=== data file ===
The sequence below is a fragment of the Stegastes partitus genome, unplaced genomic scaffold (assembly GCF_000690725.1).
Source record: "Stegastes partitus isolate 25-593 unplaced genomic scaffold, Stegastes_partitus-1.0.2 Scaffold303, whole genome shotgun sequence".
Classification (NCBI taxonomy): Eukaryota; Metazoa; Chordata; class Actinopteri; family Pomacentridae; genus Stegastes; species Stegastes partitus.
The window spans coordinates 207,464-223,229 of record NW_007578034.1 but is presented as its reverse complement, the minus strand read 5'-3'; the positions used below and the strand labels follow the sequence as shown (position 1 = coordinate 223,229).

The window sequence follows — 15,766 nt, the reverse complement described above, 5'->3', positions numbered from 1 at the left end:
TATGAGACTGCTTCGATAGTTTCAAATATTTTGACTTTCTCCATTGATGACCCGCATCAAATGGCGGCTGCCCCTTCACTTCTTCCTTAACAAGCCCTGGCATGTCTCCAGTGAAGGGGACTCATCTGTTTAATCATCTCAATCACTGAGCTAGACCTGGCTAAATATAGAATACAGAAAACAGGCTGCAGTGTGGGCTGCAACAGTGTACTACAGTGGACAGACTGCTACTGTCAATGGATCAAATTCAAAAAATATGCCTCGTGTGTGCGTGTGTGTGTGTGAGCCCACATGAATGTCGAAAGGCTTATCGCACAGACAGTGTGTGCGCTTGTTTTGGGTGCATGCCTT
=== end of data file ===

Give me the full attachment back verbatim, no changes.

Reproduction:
The sequence below is a fragment of the Stegastes partitus genome, unplaced genomic scaffold (assembly GCF_000690725.1).
Source record: "Stegastes partitus isolate 25-593 unplaced genomic scaffold, Stegastes_partitus-1.0.2 Scaffold303, whole genome shotgun sequence".
Classification (NCBI taxonomy): Eukaryota; Metazoa; Chordata; class Actinopteri; family Pomacentridae; genus Stegastes; species Stegastes partitus.
The window spans coordinates 207,464-223,229 of record NW_007578034.1 but is presented as its reverse complement, the minus strand read 5'-3'; the positions used below and the strand labels follow the sequence as shown (position 1 = coordinate 223,229).

The window sequence follows — 15,766 nt, the reverse complement described above, 5'->3', positions numbered from 1 at the left end:
TATGAGACTGCTTCGATAGTTTCAAATATTTTGACTTTCTCCATTGATGACCCGCATCAAATGGCGGCTGCCCCTTCACTTCTTCCTTAACAAGCCCTGGCATGTCTCCAGTGAAGGGGACTCATCTGTTTAATCATCTCAATCACTGAGCTAGACCTGGCTAAATATAGAATACAGAAAACAGGCTGCAGTGTGGGCTGCAACAGTGTACTACAGTGGACAGACTGCTACTGTCAATGGATCAAATTCAAAAAATATGCCTCGTGTGTGCGTGTGTGTGTGTGAGCCCACATGAATGTCGAAAGGCTTATCGCACAGACAGTGTGTGCGCTTGTTTTGGGTGCATGCCTT